Autism Spectrum Disorder: What Role Does Melatonin Play In Autism? Expert Explains It ALL

Melatonin is an endogenous neurohormone made in the pineal gland of the brain. It is part of the brain’s internal clock system which tells the body when to go to sleep and when to be awake. Melatonin levels usually begin to rise in the early evening and are highest in the hours after midnight. By morning the levels start decreasing and remain low during the day. Melatonin production by the brain is dependent on the light in the outside environment. Therefore it is often referred to as the ‘hormone of darkness’, as it is high when light levels are low, like in the evening and low when light is high, like in the morning. Today, we have Dr Puja Kapoor, Paediatric Neurologist & Co-founder of Continua kids, to tell us the importance of melatonin for a child suffering from autism.

Autism Spectrum Disorder And Melatonin

Children with Autism Spectrum Disorder (ASD) often have problems with sleep; about two-thirds have sleep difficulties. This includes problems falling asleep (they take hours in the initiation of sleep), waking up overnight, waking too early in the morning, and getting up frequently at night, 2 to 3 times. Studies in ASD children indicate low or uneven melatonin levels may be the cause of the problem. Abnormalities in melatonin physiology and the circadian rhythm in individuals with autism spectrum disorders include lower night-time melatonin or melatonin metabolite concentrations in ASD compared to controls. Although this still needs more randomised control trials for verification.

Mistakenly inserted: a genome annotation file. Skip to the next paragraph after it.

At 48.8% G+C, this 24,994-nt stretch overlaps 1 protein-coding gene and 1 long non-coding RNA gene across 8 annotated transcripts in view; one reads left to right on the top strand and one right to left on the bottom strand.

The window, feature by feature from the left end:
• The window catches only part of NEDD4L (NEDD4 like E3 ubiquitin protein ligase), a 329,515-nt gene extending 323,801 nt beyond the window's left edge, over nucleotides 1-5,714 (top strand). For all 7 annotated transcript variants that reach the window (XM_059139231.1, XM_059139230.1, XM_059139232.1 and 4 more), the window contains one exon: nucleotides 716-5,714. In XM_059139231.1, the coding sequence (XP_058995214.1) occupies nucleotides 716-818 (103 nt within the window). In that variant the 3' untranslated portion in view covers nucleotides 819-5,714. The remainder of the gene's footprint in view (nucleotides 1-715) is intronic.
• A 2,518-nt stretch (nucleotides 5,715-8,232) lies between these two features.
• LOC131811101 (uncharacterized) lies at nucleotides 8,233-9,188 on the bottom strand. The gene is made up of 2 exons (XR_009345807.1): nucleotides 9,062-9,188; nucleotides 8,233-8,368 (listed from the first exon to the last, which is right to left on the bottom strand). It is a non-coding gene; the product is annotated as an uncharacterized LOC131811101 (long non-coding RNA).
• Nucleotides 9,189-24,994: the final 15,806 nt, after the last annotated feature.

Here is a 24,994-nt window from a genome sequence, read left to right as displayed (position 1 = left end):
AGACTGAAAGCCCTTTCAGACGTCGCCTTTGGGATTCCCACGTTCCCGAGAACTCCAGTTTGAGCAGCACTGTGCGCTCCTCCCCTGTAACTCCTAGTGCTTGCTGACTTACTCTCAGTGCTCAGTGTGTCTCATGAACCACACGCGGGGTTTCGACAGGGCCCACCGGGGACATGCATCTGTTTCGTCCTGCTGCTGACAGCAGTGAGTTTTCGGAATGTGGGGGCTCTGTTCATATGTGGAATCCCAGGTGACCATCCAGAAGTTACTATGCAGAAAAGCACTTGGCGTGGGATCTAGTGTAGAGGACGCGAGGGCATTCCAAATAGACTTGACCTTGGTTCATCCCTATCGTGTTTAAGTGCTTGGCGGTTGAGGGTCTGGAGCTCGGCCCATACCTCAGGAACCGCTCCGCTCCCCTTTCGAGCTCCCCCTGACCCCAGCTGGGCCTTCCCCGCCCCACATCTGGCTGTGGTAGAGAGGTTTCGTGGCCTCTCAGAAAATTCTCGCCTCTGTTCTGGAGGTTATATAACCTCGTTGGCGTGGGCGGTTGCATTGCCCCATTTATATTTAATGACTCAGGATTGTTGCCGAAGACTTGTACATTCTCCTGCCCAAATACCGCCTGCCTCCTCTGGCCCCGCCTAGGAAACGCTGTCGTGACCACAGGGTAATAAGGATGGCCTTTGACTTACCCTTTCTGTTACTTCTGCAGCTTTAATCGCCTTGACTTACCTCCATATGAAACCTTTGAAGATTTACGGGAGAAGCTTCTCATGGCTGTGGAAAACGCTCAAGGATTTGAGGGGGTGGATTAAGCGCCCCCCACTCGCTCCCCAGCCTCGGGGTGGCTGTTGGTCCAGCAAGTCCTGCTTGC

Taking supplemental melatonin helps some children with ASD to sleep better. For children with poor sleep that did not get better with improved sleep routines, melatonin may decrease the time it takes to fall asleep. There is no information on the effect of melatonin on sleep in children with ASD younger than 2 years of age. Most of the clinical studies have reported improvements in sleep parameters with exogenous melatonin supplementation in ASD, including longer sleep duration, fewer nighttime awakenings and quicker sleep onset. Few studies also say that the nighttime administration of exogenous melatonin was associated with better daytime behaviours. There were minimal to no adverse effects in various treatment studies.

In some places in the world, melatonin is a medication prescribed by a doctor or licensed healthcare provider. In countries like Canada and the United States melatonin is a natural health product or a dietary supplement and is freely available over the counter without a prescription.

We have to make sure that the child does not use screen time at least 1 to 2 hours before bedtime, as screen time disrupts melatonin production and causes a delay in the initiation of sleep. Likewise, TV screens should not be installed in bedrooms. Also, before giving melatonin for sleep concerns, proper sleep hygiene should be maintained. It includes dim light in the sleeping room, no loud sound, slow music or lullaby could be used though. Make sure an ambient temperature is maintained and the room is not too cold or too hot.

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